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In Shakespeare's The Taming of the Shrew, what oath do Tranio (diguised as Lucentio),...

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wendymanchanda | eNoter

Posted May 8, 2011 at 11:47 AM via web

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In Shakespeare's The Taming of the Shrew, what oath do Tranio (diguised as Lucentio), and Hortensio take together in Act IV, scene ii?

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booboosmoosh | High School Teacher | (Level 3) Educator Emeritus

Posted May 8, 2011 at 5:11 PM (Answer #1)

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In Shakespeare's The Taming of the Shrew, Tranio is masquerading as Lucentio, a suitor for the hand of Bianca. Tranio is actually Lucentio's servant, but Lucentio is pretending to be Cambio, a teacher for the women in Baptista's housea "job" he has taken to secretly woo Bianca. It appears that "Cambio" is making headway with Bianca, where no one else has been successful.

Hortensio, pretending to be a music teacher, has has enough of this charade. He first admits that he is not a teacher but a gentleman, and is seems obvious to him that Bianca prefers Cambio over him, which is disgusting to him as he is a gentleman and Cambio is a man of lower social standing than Hortensio: a commoner.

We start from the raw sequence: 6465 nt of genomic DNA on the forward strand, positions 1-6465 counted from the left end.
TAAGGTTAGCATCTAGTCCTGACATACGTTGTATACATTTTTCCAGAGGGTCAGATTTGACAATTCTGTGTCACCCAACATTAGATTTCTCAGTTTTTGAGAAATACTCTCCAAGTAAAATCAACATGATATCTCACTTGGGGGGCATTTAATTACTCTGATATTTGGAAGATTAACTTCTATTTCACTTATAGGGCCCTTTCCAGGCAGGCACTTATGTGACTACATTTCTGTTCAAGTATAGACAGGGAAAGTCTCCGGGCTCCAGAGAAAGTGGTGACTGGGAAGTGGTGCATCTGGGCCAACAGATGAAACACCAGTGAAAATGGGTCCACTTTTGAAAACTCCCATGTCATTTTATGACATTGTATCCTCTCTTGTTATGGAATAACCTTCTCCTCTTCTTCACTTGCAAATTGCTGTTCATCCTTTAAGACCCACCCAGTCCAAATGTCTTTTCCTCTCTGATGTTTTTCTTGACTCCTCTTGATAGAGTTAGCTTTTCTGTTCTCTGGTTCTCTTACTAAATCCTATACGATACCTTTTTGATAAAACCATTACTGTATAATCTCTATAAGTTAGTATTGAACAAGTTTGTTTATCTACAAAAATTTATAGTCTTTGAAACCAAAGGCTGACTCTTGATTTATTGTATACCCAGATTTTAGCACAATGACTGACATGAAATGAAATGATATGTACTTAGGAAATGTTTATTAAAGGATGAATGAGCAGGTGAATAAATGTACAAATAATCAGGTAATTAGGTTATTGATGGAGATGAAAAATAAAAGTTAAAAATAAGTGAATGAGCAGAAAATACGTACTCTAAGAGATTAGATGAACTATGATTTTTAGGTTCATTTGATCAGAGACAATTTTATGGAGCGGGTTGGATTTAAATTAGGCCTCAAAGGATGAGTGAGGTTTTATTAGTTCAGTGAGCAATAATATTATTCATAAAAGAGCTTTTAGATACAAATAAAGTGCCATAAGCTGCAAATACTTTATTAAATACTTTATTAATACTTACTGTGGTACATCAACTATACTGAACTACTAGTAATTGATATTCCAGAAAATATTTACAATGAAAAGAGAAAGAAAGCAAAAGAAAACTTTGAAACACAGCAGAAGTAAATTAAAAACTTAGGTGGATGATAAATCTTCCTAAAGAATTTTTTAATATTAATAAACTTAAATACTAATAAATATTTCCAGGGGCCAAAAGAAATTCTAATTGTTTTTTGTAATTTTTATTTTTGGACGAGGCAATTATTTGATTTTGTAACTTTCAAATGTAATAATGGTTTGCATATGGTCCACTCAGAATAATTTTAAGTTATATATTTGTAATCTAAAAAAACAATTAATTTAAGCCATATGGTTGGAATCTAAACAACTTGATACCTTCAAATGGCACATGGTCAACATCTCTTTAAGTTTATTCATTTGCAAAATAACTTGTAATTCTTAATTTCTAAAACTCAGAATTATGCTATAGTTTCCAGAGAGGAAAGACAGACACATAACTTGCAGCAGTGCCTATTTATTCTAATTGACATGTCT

Tranio (in league with Cambio/Lucentio) commiserates with Hortensio, agreeing the he, too, is disgusted by this turn of events. He promises that if Hortensio foreswears any further attempt to pursue Bianca, that Tranio (pretending to be Lucentio) will take the same oath, swearing off anything more to do with Bianca, who has (at least to Hortensio) been a major disappointment. Hortensio says:

See, how they kiss and court! Signior Lucentio,

Here is my hand, and here I firmly vow

Never to woo her no more, but do forswear her,

As one unworthy all the former favours (30)

That I have fondly flatter'd her withal.

Lorcentio promises to marry a wealthy woman he has only know for a short while, and insisting that he will no longer give his love to a woman based upon her beauty, but based upon the kindness within her. Hortensio further explains:

Would all the world but he had quite forsworn! (35)

For me, that I may surely keep mine oath,

I will be married to a wealthy widow,

Ere three days pass, which hath as long loved me

As I have loved this proud disdainful haggard.

And so farewell, Signior Lucentio. (40)

Kindness in women, not their beauteous looks,

Shall win my love.

The oath the men take means nothing to Tarino: he is working with Lucentio, however Hortensio's oath further clears the way for Lucentio (pretending to be (Cambio) to pursue and win the favor of Bianca.

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